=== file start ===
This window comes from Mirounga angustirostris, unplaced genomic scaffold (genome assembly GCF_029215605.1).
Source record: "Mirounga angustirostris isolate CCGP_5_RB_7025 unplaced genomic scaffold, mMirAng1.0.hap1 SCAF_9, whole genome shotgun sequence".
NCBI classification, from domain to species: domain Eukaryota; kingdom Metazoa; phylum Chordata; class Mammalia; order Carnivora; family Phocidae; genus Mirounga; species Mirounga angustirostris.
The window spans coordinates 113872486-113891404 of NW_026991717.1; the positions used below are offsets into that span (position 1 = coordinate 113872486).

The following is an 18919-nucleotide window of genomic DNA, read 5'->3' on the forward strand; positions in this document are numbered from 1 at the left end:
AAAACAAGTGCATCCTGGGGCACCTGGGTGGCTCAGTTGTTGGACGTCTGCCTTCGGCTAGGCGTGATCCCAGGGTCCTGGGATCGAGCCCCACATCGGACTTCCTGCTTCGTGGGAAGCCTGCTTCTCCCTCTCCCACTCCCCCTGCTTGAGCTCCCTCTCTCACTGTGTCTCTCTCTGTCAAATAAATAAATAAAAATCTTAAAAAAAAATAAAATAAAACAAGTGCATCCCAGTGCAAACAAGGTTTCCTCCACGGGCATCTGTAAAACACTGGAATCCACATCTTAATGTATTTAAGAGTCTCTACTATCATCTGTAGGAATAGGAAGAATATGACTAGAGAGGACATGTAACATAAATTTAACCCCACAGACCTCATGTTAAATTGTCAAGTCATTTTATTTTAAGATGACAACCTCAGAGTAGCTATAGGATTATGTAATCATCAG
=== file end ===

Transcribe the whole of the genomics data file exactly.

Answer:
This window comes from Mirounga angustirostris, unplaced genomic scaffold (genome assembly GCF_029215605.1).
Source record: "Mirounga angustirostris isolate CCGP_5_RB_7025 unplaced genomic scaffold, mMirAng1.0.hap1 SCAF_9, whole genome shotgun sequence".
NCBI classification, from domain to species: domain Eukaryota; kingdom Metazoa; phylum Chordata; class Mammalia; order Carnivora; family Phocidae; genus Mirounga; species Mirounga angustirostris.
The window spans coordinates 113872486-113891404 of NW_026991717.1; the positions used below are offsets into that span (position 1 = coordinate 113872486).

The following is an 18919-nucleotide window of genomic DNA, read 5'->3' on the forward strand; positions in this document are numbered from 1 at the left end:
AAAACAAGTGCATCCTGGGGCACCTGGGTGGCTCAGTTGTTGGACGTCTGCCTTCGGCTAGGCGTGATCCCAGGGTCCTGGGATCGAGCCCCACATCGGACTTCCTGCTTCGTGGGAAGCCTGCTTCTCCCTCTCCCACTCCCCCTGCTTGAGCTCCCTCTCTCACTGTGTCTCTCTCTGTCAAATAAATAAATAAAAATCTTAAAAAAAAATAAAATAAAACAAGTGCATCCCAGTGCAAACAAGGTTTCCTCCACGGGCATCTGTAAAACACTGGAATCCACATCTTAATGTATTTAAGAGTCTCTACTATCATCTGTAGGAATAGGAAGAATATGACTAGAGAGGACATGTAACATAAATTTAACCCCACAGACCTCATGTTAAATTGTCAAGTCATTTTATTTTAAGATGACAACCTCAGAGTAGCTATAGGATTATGTAATCATCAG